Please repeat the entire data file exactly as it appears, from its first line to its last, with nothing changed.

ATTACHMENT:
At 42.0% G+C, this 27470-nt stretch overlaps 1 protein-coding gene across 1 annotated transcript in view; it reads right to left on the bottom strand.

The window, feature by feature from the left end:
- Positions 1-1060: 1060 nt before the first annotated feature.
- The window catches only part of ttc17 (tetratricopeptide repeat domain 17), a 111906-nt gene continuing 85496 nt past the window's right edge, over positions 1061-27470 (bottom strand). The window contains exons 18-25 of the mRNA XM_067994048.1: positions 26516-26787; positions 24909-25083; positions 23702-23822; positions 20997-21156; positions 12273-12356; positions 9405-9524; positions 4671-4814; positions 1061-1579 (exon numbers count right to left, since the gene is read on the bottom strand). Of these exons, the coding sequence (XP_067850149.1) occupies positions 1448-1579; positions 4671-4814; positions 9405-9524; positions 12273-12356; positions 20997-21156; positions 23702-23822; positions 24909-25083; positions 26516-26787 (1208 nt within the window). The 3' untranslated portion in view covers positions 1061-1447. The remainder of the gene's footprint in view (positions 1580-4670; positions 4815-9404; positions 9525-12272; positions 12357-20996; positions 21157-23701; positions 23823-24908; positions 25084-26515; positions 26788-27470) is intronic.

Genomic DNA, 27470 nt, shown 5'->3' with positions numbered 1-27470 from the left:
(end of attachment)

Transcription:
At 42.0% G+C, this 27470-nt stretch overlaps 1 protein-coding gene across 1 annotated transcript in view; it reads right to left on the bottom strand.

The window, feature by feature from the left end:
- Positions 1-1060: 1060 nt before the first annotated feature.
- The window catches only part of ttc17 (tetratricopeptide repeat domain 17), a 111906-nt gene continuing 85496 nt past the window's right edge, over positions 1061-27470 (bottom strand). The window contains exons 18-25 of the mRNA XM_067994048.1: positions 26516-26787; positions 24909-25083; positions 23702-23822; positions 20997-21156; positions 12273-12356; positions 9405-9524; positions 4671-4814; positions 1061-1579 (exon numbers count right to left, since the gene is read on the bottom strand). Of these exons, the coding sequence (XP_067850149.1) occupies positions 1448-1579; positions 4671-4814; positions 9405-9524; positions 12273-12356; positions 20997-21156; positions 23702-23822; positions 24909-25083; positions 26516-26787 (1208 nt within the window). The 3' untranslated portion in view covers positions 1061-1447. The remainder of the gene's footprint in view (positions 1580-4670; positions 4815-9404; positions 9525-12272; positions 12357-20996; positions 21157-23701; positions 23823-24908; positions 25084-26515; positions 26788-27470) is intronic.

Genomic DNA, 27470 nt, shown 5'->3' with positions numbered 1-27470 from the left: